4.  Eat what you love, with appreciation.  No, I’m not a vegetarian.  I used to be one.  In fact, I was a vegetarian for about twenty years.  I was the shittiest vegetarian because I filled up on huge portions of breads and pastas and beer and pie while secretly craving chicken and bacon and hamburgers.  I wasn’t eating what I really wanted, and so I compensated in unhealthy ways.  My energy was low.  I often felt lethargic.  Now I eat whatever I want.  How do I know what I reallywant?  I check in with myself (my clear, quiet, wise self—aka, my Inner Being) and say, “What sounds good?”  Almost always my wise IB wants something healthy and in medium portions.
Whenever I’m craving something, I also check in with my Inner Being.  I say, “Hey, IB, how ya feeling about those nachos?”  And I kid you not, when I pause and ask, sometimes the desire for those nachos just disappears.  Other times, my IB gives the nachos the thumbs-up.  And then I look closely at the melting cheese (so pretty how it glistens!) and olives (thank you olive tree, and the person who picked them!)—in other words, I appreciate whatever is in front of me.  Then, with thoughtful awareness, I eat, savoring every bite.  When I eat in that mode, I always eat less than if I dive in without centering myself first.  Sometimes even one bite of a dessert is all I “need.” And while I’m no Skinny Minnie, my body is happy.  There’s nothing like eating informed by my body’s wisdom.

5.  Focus on solutions not problems.  The problem, the complaint, is usually very clear.  Why linger there?  Why not turn toward all the possibility the problem has created?  Why not face the sun?  In this way we serve ourselves—and the world—better.  What does this have to do with your question?  I think anger, fear, worry, resentment, and pushing against the world make us old.  So what makes us young?   Living your purpose with joy, creativity, appreciation, and a rich connection to your true self and others.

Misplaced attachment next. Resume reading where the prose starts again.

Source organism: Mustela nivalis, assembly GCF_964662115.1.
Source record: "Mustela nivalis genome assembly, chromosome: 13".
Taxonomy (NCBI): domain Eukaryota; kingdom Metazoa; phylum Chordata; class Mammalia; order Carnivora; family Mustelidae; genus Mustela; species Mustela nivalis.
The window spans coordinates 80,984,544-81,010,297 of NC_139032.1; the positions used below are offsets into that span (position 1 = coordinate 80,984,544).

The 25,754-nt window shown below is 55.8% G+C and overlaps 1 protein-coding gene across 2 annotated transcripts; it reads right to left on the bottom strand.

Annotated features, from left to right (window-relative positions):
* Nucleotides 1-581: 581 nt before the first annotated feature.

Friday, October 19, 2012

"Nothing remains as it was. If you know this, you can begin again, with pure joy in the uprooting." - Judith Minty

Yesterday as Dave and I took a walk on the beach, luxuriating in the glistening beauty of October in Santa Cruz, we marveled at how much we appreciate our lives.  And this marveling was made even more striking when our conversation wandered into the territory of the dark times of our lives.

I took this picture of Santa Cruz magical opalesence
During my darkest time, it crossed my mind whether continuing to live was worth it.  Fortunately, I learned from a great therapist that those passing thoughts were my mind's logical way of striving to relieve some of the intense pain.  I learned that there were other ways to reach for relief:  hanging out in my sister's living room, communing with trees and loving friends, watching the sky, going on road trips, dancing to live music, trying new foods, and breathing through a bad minute knowing that the next one or the next one or the next one might ease up a tiny bit.  Oh, and wine.  Wine helped a lot.  Little moments of relief gave me hope that with time, I'd heal.

And indeed I did.  But more than that happened.  I came to realize that I am the creator of my life.  I had a choice:  I could become bitter about the past, or see it as a chance to grow.  Bitterness, to me, felt like facing in the wrong direction.  Bitterness is an anchor to the past that keeps you from moving forward.  I wanted to hoist my sail and cruise into all the possibilities of my future.